Recently Cloudflare had a major outage. The faulty code made it past the usual automated systems and tests because it was not anticipated that an outage could be caused by this kind of code.

Cloudflare’s CTO tweeted that “I gave that little team a pep talk and said I didn't need to know the name of the individual who wrote the bad rule.” It seems that whoever typed out the faulty regex won’t be reprimanded or fired, despite people on internet forums calling for just that.

Protecting the individual employee is the right response to this incident, and the reason why is very important to understand. When a problem occurs in complex distributed software like Cloudflare runs, fault lies not with any individual’s action, or any single failure, but in the system. An outage requires multiple failures: one person’s faulty code merged, automated testing and human review did not reveal a problem, and it was deployed into production. Depending on their internal process, there could be other checkpoints that failed to prevent this outage.

By their very nature, complex software systems are unpredictable, and there is nothing we humans can do to stop things from breaking sometimes. At the same time, we naturally have a desire for a cause and effect explanation for accidents. This desire has manifested itself in the world of software many times over the years. It's human nature for people to call for whoever wrote the code that caused the outage to be fired. Hindsight bias (point 8), is the feeling while reading a post mortem that the cause should have been obvious at the time. This bias is powerful and blinds us all at times.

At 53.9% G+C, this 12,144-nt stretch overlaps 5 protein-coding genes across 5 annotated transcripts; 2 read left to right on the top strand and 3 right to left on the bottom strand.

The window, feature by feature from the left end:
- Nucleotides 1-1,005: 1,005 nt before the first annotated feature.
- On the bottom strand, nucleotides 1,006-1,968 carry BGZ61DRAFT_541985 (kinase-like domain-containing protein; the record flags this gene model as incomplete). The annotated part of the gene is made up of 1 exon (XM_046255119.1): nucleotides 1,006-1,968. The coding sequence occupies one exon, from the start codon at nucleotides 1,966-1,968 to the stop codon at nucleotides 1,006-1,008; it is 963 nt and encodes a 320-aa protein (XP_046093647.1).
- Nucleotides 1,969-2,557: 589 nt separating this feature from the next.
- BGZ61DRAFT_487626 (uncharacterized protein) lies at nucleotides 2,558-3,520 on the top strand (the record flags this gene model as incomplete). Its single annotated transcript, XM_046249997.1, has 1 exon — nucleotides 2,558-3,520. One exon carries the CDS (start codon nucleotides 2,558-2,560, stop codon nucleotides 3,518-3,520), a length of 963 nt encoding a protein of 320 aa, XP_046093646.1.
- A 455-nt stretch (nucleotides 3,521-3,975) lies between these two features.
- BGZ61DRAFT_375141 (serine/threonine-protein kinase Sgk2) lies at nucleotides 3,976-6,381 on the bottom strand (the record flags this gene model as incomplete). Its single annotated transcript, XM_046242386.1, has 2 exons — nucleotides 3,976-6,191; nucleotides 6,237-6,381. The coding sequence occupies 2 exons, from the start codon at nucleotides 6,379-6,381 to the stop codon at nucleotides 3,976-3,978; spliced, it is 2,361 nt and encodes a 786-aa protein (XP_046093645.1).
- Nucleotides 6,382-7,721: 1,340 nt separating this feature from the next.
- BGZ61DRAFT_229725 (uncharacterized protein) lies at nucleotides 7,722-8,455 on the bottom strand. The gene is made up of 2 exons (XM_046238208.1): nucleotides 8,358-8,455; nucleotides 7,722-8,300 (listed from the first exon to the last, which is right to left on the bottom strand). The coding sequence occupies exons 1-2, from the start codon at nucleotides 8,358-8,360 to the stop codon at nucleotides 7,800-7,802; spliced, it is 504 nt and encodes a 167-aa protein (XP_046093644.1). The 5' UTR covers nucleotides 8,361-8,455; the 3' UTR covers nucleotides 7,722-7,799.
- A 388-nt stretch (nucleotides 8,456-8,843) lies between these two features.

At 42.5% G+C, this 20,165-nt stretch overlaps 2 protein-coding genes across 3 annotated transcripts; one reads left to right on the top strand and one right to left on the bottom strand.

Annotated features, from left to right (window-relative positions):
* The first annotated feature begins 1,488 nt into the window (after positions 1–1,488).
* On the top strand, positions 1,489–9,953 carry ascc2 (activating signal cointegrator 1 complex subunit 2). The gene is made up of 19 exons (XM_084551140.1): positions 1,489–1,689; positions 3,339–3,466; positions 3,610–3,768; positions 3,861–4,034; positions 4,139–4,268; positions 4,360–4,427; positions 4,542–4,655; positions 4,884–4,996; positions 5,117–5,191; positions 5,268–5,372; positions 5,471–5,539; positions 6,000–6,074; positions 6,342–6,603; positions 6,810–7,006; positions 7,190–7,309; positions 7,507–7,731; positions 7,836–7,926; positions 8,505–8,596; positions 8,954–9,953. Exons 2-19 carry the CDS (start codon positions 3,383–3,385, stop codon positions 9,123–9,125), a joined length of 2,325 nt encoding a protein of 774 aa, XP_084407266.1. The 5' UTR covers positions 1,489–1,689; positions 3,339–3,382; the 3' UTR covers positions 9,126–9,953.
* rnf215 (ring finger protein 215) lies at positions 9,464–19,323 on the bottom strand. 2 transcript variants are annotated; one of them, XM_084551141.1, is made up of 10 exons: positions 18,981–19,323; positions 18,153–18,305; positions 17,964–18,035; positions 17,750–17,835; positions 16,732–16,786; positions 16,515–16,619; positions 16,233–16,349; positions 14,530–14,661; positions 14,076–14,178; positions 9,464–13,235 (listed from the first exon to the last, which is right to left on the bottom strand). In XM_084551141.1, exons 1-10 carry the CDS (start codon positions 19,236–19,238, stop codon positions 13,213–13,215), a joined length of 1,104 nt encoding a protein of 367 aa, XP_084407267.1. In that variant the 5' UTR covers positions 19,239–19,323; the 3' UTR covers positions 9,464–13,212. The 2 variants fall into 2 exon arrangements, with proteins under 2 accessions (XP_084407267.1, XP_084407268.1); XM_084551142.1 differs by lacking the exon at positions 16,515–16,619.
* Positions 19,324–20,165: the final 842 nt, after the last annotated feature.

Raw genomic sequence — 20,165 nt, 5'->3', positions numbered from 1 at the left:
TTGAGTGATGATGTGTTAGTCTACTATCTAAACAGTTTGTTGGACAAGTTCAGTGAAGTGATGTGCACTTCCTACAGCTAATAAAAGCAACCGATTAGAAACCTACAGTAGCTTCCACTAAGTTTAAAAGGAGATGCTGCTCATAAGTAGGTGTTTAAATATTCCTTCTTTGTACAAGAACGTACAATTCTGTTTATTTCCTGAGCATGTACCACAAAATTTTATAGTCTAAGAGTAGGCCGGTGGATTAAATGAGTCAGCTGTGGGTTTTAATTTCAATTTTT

But firing someone over an outage would simply make them a scapegoat, without improving reliability. Cloudflare’s goal is to make their system as reliable as possible. To do so they should (and likely will) address every failure in the chain that caused this outage, preventing this combination of failures in particular from ever repeating. Ideally, their changes will make the system more resilient without introducing new faults.

In addition to it being a fallacy to attribute an outage to a single individual, an employee involved with a system failure and recovery will have gained valuable experience they will use in the future to prevent failures. That goes double if the employee feels responsible. They can either apply that experience at Cloudflare, or their next employer. Why not take advantage of their knowledge? After all, you already paid for it.

The author is a software engineer and recovering lawyer. He can be found on twitter.

Further reading on complexity

How Complex Systems Fail, by Richard I. Cook (5 page PDF)

Drift Into Failure, Sidney Dekker (book)

Complexity, by M Mitchell Walthrop (book)